The weather continues to be beautiful. On the 20th we went up to Virginia City for a look around. The road up is quite windy with great views but newly paved and very smooth. Virginia City is an old mining town, founded in 1859 and had a population of about 15,000. It can be said that it was the birthplace of Mark Twain. It was the discovery of the Comstock Lode (silver) that built the town. They are now reopening the mine which can be seen to the south of the town. It is quite touristy but still interesting. We went down the other side (15% grade) and ended up passing through Carson City, then back up to the RV park. Jim and Cheryl joined us for Happy Hour and we went to Outback for dinner. Our last evening with them and we look forward to seeing them again next year. Jim has been undergoing cancer treatment since we left them in Yuma in February and we wish him well with that.
A word about Sparks Marina. The RV Park is part of the area called Sparks Marina. The lake itself was a flooded area from the Truckee River and they never let all the water go but made a beautiful lake out of it. There are two beaches, a dog park, which includes a swimming area for them, fishing pier, 2 mile walking path (which Maureen walked), volleyball courts and playgrounds. There are also condos at the water's edge. The Marina contains an estimated one billion gallons of water. Average depth is 60 feet, with the deepest point being approximately 120 feet. The park spans 81.01 acres.
The 21st was another travelling day. We headed back along I-80 to Hwy 50, down that to Hwy 95. It was our original plan to only go as far as Tonopah. There was an "RV Park" of 20 sites at the Tonopah Station Casino. When we arrived they were all full. There were lots of RVs on the road. Since it was still quite early we decided to push on. There was a place further along on Hwy 6 called Warm Springs. We thought there might be something there - a bar and grill long closed - that was the only building. This was at a fork in the road to Hwy 375, which we took. Many, many, many miles of barren land with the odd mountain poking out of it, some quite high. There were a few mountain passes but nothing particularly dramatic. When we came to the junction with Hwy 93 South, we went past an RV park at Alamo, but it was still light so on we went. We decided to aim for St. George which was to be our next destination anyway. Hwy 93 to Hwy 168 to I-15 to St. George. 532 miles later, and 7:15 at night (actually 8:15 mountain time) we arrived at McArthurs Temple View RV Park. Of course the office was closed so we picked a gravel site near the front. The next morning we went to our real site.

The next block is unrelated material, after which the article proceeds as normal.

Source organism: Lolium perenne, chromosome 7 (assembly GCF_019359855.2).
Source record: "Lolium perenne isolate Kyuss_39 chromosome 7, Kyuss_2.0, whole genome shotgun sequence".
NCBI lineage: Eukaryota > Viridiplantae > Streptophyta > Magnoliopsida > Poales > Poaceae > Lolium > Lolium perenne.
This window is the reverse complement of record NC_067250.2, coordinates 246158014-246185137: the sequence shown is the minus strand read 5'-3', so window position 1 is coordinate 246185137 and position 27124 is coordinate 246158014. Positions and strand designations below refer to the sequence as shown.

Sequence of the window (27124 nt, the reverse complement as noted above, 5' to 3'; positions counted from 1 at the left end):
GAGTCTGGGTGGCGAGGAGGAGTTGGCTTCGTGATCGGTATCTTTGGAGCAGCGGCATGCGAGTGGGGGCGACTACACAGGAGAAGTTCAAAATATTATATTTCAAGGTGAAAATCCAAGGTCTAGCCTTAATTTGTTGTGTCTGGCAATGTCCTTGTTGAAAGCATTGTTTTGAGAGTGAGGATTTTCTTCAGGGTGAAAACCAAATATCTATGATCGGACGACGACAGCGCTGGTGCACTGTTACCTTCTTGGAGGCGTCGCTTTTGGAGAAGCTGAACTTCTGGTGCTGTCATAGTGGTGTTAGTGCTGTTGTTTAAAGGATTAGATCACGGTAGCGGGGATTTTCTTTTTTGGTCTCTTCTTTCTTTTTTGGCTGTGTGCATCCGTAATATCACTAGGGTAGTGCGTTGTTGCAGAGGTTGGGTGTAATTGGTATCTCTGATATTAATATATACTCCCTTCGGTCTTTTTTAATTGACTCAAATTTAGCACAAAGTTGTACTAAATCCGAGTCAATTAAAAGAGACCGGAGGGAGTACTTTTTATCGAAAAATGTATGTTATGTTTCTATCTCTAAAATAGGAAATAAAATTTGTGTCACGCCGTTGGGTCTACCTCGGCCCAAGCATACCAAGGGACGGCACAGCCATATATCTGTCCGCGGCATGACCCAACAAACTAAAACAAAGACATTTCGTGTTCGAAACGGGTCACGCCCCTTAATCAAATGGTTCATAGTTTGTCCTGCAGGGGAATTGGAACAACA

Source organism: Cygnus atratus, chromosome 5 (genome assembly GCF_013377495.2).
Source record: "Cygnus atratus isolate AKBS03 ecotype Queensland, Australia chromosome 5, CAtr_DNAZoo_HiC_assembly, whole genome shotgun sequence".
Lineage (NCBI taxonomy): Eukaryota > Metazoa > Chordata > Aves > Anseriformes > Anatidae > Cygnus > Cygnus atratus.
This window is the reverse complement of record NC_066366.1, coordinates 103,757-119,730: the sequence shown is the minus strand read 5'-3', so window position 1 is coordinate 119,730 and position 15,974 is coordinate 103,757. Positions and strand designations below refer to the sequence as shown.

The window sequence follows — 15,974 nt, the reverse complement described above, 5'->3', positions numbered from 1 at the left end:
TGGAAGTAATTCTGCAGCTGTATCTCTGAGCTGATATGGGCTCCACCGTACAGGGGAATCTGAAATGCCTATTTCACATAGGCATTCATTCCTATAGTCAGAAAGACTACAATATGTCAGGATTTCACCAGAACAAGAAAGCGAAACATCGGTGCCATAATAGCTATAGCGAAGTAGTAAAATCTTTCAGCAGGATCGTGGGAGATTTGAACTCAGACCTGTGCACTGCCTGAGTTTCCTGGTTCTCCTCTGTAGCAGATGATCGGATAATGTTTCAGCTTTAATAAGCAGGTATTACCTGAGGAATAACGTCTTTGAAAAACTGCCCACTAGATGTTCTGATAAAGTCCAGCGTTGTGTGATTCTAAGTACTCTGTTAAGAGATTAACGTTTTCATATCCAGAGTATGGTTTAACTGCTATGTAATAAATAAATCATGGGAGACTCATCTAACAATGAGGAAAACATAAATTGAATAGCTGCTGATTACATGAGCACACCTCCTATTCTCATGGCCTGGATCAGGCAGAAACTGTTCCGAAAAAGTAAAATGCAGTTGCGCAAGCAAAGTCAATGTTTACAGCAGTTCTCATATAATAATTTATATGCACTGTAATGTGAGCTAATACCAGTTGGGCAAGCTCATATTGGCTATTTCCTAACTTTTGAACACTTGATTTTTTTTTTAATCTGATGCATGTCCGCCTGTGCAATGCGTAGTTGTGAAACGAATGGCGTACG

Quite early on the 22nd, Jack texted wondering if we had had breakfast. About an hour later when we got up, we decided to meet him for breakfast. Jack was Larry's boss at Electrohome in the mid-70s for 14 years. He's lived in St. George with his wife Louise for 25 years. He then drove us around to see his city, of which he is very proud. The bulk of St. George is very new. Having been a dry state for most of its existence, there are now approximately 300 liquor licenses available in St. George. We drove by the house of Jacob Hamblin. He was a Western pioneer, Mormon missionary, and diplomat to various Native American Tribes of the Southwest and Great Basin. During his life, he helped settle large areas of southern Utah and northern Arizona where he was seen as an honest broker between Mormon settlers and the Natives.
Louise was receiving a Paul Harris Fellowship at the Rotary lunch so that's where we went for lunch. The first person we met was Andy who is 102. The speaker was the president of Dixie State College, soon to be an accredited university, and he gave a very interesting presentation. Jack drove us around some more. We saw the new airport and also a Wake Board Park out in the middle of the desert. There are a lot of red rock mesas surrounding the city.
On the 23rd, Jack and Louise picked us up and we drove to Springdale for lunch to the Majestic View Lodge. Then we did a quick drive through the lower part of Zion National Park. It has amazing rock formations and we will have to return one day to do it properly. We were on the way to their cabin in the mountains - about 2 1/2 hours from the RV Park. The road was good and we eventually came to pine forest. Their cabin is 9 miles along a gravel road through part of Dixie National Forest. There are still some huge old growth pines in there. Their cabin is not really a cabin - it's a beautiful home. It is powered completely by propane and solar. Jack did a lot of scrounging for items before and during the building process, including a set of kitchen cabinets, a china cabinet and a vanity which had come out of a new show home - the person who purchased the home didn't like them - but they are perfect here. They got the fire going and it warmed up quite quickly. We had BBQd steak for an early dinner then headed back down a different way. This route included the summit of 9,896 feet and a very windy downhill road with 4-8% grades the whole way. Thanks Jack and Louise for a very busy, informative and entertaining two days.
Off to Las Vegas on the 24th for a rest!!